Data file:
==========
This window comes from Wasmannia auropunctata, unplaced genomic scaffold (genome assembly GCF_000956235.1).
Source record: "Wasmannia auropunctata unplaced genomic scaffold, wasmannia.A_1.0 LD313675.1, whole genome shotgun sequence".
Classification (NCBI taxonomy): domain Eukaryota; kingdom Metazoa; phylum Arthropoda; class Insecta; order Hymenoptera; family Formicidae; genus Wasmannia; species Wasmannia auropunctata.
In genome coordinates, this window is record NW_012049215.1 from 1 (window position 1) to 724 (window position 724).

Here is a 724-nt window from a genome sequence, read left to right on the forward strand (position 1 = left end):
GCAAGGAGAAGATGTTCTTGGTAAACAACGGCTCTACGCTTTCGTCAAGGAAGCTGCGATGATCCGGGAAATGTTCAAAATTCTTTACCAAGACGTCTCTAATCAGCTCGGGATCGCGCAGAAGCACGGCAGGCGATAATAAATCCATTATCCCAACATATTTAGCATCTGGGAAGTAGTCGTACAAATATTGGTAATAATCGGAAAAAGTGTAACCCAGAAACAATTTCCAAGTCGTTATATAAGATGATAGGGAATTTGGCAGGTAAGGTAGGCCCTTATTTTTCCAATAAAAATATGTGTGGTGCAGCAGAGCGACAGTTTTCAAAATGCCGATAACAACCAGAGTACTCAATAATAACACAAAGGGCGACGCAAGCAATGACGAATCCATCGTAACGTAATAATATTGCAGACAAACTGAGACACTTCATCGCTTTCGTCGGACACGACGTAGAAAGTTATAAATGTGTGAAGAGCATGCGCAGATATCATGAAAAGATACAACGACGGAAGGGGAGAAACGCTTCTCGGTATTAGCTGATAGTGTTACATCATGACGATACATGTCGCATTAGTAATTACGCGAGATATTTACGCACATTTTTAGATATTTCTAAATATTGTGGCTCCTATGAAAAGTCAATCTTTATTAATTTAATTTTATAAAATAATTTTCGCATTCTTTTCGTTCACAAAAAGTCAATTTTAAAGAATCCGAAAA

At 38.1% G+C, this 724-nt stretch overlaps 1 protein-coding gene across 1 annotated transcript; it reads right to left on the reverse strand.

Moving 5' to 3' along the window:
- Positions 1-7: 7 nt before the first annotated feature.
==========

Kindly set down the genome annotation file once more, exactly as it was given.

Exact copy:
This window comes from Wasmannia auropunctata, unplaced genomic scaffold (genome assembly GCF_000956235.1).
Source record: "Wasmannia auropunctata unplaced genomic scaffold, wasmannia.A_1.0 LD313675.1, whole genome shotgun sequence".
Classification (NCBI taxonomy): domain Eukaryota; kingdom Metazoa; phylum Arthropoda; class Insecta; order Hymenoptera; family Formicidae; genus Wasmannia; species Wasmannia auropunctata.
In genome coordinates, this window is record NW_012049215.1 from 1 (window position 1) to 724 (window position 724).

Here is a 724-nt window from a genome sequence, read left to right on the forward strand (position 1 = left end):
GCAAGGAGAAGATGTTCTTGGTAAACAACGGCTCTACGCTTTCGTCAAGGAAGCTGCGATGATCCGGGAAATGTTCAAAATTCTTTACCAAGACGTCTCTAATCAGCTCGGGATCGCGCAGAAGCACGGCAGGCGATAATAAATCCATTATCCCAACATATTTAGCATCTGGGAAGTAGTCGTACAAATATTGGTAATAATCGGAAAAAGTGTAACCCAGAAACAATTTCCAAGTCGTTATATAAGATGATAGGGAATTTGGCAGGTAAGGTAGGCCCTTATTTTTCCAATAAAAATATGTGTGGTGCAGCAGAGCGACAGTTTTCAAAATGCCGATAACAACCAGAGTACTCAATAATAACACAAAGGGCGACGCAAGCAATGACGAATCCATCGTAACGTAATAATATTGCAGACAAACTGAGACACTTCATCGCTTTCGTCGGACACGACGTAGAAAGTTATAAATGTGTGAAGAGCATGCGCAGATATCATGAAAAGATACAACGACGGAAGGGGAGAAACGCTTCTCGGTATTAGCTGATAGTGTTACATCATGACGATACATGTCGCATTAGTAATTACGCGAGATATTTACGCACATTTTTAGATATTTCTAAATATTGTGGCTCCTATGAAAAGTCAATCTTTATTAATTTAATTTTATAAAATAATTTTCGCATTCTTTTCGTTCACAAAAAGTCAATTTTAAAGAATCCGAAAA

At 38.1% G+C, this 724-nt stretch overlaps 1 protein-coding gene across 1 annotated transcript; it reads right to left on the reverse strand.

Moving 5' to 3' along the window:
- Positions 1-7: 7 nt before the first annotated feature.